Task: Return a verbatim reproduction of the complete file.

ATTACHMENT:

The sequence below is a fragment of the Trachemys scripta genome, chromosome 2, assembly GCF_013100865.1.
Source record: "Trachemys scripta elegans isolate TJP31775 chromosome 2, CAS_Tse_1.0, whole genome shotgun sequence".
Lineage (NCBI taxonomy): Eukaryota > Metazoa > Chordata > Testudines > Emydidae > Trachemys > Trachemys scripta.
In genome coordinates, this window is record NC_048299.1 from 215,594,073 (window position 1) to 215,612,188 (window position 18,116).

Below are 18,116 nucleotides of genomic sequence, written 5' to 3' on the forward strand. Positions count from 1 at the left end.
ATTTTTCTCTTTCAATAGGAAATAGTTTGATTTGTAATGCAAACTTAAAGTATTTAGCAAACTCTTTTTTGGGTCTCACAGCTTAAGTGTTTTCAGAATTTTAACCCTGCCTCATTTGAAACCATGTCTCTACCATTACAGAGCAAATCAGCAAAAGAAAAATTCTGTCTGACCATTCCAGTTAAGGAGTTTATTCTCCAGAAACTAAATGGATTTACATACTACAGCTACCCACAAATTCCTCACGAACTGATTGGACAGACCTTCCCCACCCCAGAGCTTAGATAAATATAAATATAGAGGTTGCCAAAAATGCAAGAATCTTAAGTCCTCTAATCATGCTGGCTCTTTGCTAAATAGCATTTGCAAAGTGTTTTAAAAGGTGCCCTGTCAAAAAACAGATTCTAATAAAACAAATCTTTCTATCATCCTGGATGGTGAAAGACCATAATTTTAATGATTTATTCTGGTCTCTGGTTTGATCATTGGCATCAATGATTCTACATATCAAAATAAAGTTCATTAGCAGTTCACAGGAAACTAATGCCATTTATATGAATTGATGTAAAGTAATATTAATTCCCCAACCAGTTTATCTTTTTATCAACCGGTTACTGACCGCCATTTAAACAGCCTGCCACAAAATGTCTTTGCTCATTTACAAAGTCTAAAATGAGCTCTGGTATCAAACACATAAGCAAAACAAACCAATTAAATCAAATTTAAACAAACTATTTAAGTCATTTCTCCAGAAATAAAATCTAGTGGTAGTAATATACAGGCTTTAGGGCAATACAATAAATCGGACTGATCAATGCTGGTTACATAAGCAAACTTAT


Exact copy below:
The sequence below is a fragment of the Trachemys scripta genome, chromosome 2, assembly GCF_013100865.1.
Source record: "Trachemys scripta elegans isolate TJP31775 chromosome 2, CAS_Tse_1.0, whole genome shotgun sequence".
Lineage (NCBI taxonomy): Eukaryota > Metazoa > Chordata > Testudines > Emydidae > Trachemys > Trachemys scripta.
In genome coordinates, this window is record NC_048299.1 from 215,594,073 (window position 1) to 215,612,188 (window position 18,116).

Below are 18,116 nucleotides of genomic sequence, written 5' to 3' on the forward strand. Positions count from 1 at the left end.
ATTTTTCTCTTTCAATAGGAAATAGTTTGATTTGTAATGCAAACTTAAAGTATTTAGCAAACTCTTTTTTGGGTCTCACAGCTTAAGTGTTTTCAGAATTTTAACCCTGCCTCATTTGAAACCATGTCTCTACCATTACAGAGCAAATCAGCAAAAGAAAAATTCTGTCTGACCATTCCAGTTAAGGAGTTTATTCTCCAGAAACTAAATGGATTTACATACTACAGCTACCCACAAATTCCTCACGAACTGATTGGACAGACCTTCCCCACCCCAGAGCTTAGATAAATATAAATATAGAGGTTGCCAAAAATGCAAGAATCTTAAGTCCTCTAATCATGCTGGCTCTTTGCTAAATAGCATTTGCAAAGTGTTTTAAAAGGTGCCCTGTCAAAAAACAGATTCTAATAAAACAAATCTTTCTATCATCCTGGATGGTGAAAGACCATAATTTTAATGATTTATTCTGGTCTCTGGTTTGATCATTGGCATCAATGATTCTACATATCAAAATAAAGTTCATTAGCAGTTCACAGGAAACTAATGCCATTTATATGAATTGATGTAAAGTAATATTAATTCCCCAACCAGTTTATCTTTTTATCAACCGGTTACTGACCGCCATTTAAACAGCCTGCCACAAAATGTCTTTGCTCATTTACAAAGTCTAAAATGAGCTCTGGTATCAAACACATAAGCAAAACAAACCAATTAAATCAAATTTAAACAAACTATTTAAGTCATTTCTCCAGAAATAAAATCTAGTGGTAGTAATATACAGGCTTTAGGGCAATACAATAAATCGGACTGATCAATGCTGGTTACATAAGCAAACTTAT